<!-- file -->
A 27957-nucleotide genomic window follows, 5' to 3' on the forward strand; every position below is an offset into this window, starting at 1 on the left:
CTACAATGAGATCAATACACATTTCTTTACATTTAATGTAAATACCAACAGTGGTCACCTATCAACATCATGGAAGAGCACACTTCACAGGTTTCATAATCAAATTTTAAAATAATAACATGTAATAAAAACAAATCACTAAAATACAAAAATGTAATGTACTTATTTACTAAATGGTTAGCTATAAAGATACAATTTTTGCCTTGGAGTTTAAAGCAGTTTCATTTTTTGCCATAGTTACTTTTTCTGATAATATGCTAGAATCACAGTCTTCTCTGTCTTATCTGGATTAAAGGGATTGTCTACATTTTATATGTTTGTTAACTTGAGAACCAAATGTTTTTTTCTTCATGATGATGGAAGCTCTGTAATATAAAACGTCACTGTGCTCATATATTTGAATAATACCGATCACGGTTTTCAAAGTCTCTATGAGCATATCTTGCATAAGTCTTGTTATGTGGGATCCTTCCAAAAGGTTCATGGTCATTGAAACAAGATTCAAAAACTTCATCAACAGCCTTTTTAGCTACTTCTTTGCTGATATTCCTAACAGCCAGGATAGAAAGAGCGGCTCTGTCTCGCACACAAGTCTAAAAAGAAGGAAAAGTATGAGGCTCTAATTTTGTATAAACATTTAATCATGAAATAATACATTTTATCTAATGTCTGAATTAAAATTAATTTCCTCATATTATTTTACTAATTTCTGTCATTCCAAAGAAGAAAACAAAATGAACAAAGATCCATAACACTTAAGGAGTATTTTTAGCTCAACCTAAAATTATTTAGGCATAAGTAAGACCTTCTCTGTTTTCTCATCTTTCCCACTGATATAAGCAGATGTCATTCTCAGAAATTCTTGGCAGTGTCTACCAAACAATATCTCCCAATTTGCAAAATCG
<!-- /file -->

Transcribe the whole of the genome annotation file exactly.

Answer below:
A 27957-nucleotide genomic window follows, 5' to 3' on the forward strand; every position below is an offset into this window, starting at 1 on the left:
CTACAATGAGATCAATACACATTTCTTTACATTTAATGTAAATACCAACAGTGGTCACCTATCAACATCATGGAAGAGCACACTTCACAGGTTTCATAATCAAATTTTAAAATAATAACATGTAATAAAAACAAATCACTAAAATACAAAAATGTAATGTACTTATTTACTAAATGGTTAGCTATAAAGATACAATTTTTGCCTTGGAGTTTAAAGCAGTTTCATTTTTTGCCATAGTTACTTTTTCTGATAATATGCTAGAATCACAGTCTTCTCTGTCTTATCTGGATTAAAGGGATTGTCTACATTTTATATGTTTGTTAACTTGAGAACCAAATGTTTTTTTCTTCATGATGATGGAAGCTCTGTAATATAAAACGTCACTGTGCTCATATATTTGAATAATACCGATCACGGTTTTCAAAGTCTCTATGAGCATATCTTGCATAAGTCTTGTTATGTGGGATCCTTCCAAAAGGTTCATGGTCATTGAAACAAGATTCAAAAACTTCATCAACAGCCTTTTTAGCTACTTCTTTGCTGATATTCCTAACAGCCAGGATAGAAAGAGCGGCTCTGTCTCGCACACAAGTCTAAAAAGAAGGAAAAGTATGAGGCTCTAATTTTGTATAAACATTTAATCATGAAATAATACATTTTATCTAATGTCTGAATTAAAATTAATTTCCTCATATTATTTTACTAATTTCTGTCATTCCAAAGAAGAAAACAAAATGAACAAAGATCCATAACACTTAAGGAGTATTTTTAGCTCAACCTAAAATTATTTAGGCATAAGTAAGACCTTCTCTGTTTTCTCATCTTTCCCACTGATATAAGCAGATGTCATTCTCAGAAATTCTTGGCAGTGTCTACCAAACAATATCTCCCAATTTGCAAAATCG